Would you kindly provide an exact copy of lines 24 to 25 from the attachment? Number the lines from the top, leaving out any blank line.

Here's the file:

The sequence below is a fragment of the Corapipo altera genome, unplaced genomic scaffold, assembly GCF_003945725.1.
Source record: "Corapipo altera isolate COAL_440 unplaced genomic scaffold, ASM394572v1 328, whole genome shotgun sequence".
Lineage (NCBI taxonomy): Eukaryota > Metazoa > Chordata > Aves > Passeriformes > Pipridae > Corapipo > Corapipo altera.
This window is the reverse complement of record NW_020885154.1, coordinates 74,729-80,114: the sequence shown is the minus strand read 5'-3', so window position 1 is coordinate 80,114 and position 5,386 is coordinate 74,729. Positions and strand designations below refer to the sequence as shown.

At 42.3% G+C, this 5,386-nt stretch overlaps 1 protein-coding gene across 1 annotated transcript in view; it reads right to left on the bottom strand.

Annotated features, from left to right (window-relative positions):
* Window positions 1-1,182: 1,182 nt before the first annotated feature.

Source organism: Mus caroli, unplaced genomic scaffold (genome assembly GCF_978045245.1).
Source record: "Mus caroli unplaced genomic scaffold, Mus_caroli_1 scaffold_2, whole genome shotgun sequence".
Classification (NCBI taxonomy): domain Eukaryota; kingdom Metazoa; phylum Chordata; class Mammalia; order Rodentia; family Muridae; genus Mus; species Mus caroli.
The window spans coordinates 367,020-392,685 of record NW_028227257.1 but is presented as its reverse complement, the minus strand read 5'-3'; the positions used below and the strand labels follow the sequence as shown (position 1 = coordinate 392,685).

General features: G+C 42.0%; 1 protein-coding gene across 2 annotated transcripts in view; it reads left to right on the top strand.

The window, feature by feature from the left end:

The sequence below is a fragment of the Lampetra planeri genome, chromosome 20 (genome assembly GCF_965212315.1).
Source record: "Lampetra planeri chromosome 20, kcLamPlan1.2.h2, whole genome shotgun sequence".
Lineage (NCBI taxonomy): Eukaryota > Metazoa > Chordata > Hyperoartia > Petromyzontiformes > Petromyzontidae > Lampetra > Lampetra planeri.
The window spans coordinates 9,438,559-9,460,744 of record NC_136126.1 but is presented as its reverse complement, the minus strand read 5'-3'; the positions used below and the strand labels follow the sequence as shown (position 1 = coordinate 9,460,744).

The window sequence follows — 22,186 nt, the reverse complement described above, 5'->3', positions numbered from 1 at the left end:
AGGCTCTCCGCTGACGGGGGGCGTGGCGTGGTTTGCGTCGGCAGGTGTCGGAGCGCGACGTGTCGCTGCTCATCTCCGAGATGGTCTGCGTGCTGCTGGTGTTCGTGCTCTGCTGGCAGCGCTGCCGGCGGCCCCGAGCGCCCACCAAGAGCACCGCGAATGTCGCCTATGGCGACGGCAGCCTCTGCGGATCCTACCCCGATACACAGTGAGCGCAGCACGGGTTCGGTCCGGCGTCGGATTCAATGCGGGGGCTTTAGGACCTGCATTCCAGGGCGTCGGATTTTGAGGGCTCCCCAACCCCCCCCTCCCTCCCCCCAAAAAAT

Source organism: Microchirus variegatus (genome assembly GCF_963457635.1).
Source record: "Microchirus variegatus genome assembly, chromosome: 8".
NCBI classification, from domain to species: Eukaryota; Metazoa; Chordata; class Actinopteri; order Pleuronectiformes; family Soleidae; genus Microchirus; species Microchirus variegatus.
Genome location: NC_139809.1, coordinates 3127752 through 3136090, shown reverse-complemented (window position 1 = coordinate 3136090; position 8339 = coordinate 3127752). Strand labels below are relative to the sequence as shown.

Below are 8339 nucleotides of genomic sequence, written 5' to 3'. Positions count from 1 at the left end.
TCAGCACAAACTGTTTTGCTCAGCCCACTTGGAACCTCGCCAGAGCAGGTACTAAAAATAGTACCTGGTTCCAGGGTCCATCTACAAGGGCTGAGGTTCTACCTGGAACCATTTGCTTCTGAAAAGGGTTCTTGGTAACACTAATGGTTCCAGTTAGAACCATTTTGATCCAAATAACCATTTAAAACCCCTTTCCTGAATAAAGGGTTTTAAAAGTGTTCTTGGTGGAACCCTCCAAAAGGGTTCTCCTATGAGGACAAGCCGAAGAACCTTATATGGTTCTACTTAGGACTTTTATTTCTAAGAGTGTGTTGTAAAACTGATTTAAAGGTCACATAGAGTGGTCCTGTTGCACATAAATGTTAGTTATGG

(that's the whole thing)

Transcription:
Below are 8339 nucleotides of genomic sequence, written 5' to 3'. Positions count from 1 at the left end.
TCAGCACAAACTGTTTTGCTCAGCCCACTTGGAACCTCGCCAGAGCAGGTACTAAAAATAGTACCTGGTTCCAGGGTCCATCTACAAGGGCTGAGGTTCTACCTGGAACCATTTGCTTCTGAAAAGGGTTCTTGGTAACACTAATGGTTCCAGTTAGAACCATTTTGATCCAAATAACCATTTAAAACCCCTTTCCTGAATAAAGGGTTTTAAAAGTGTTCTTGGTGGAACCCTCCAAAAGGGTTCTCCTATGAGGACAAGCCGAAGAACCTTATATGGTTCTACTTAGGACTTTTATTTCTAAGAGTGTGTTGTAAAACTGATTTAAAGGTCACATAGAGTGGTCCTGTTGCACATAAATGTTAGTTATGG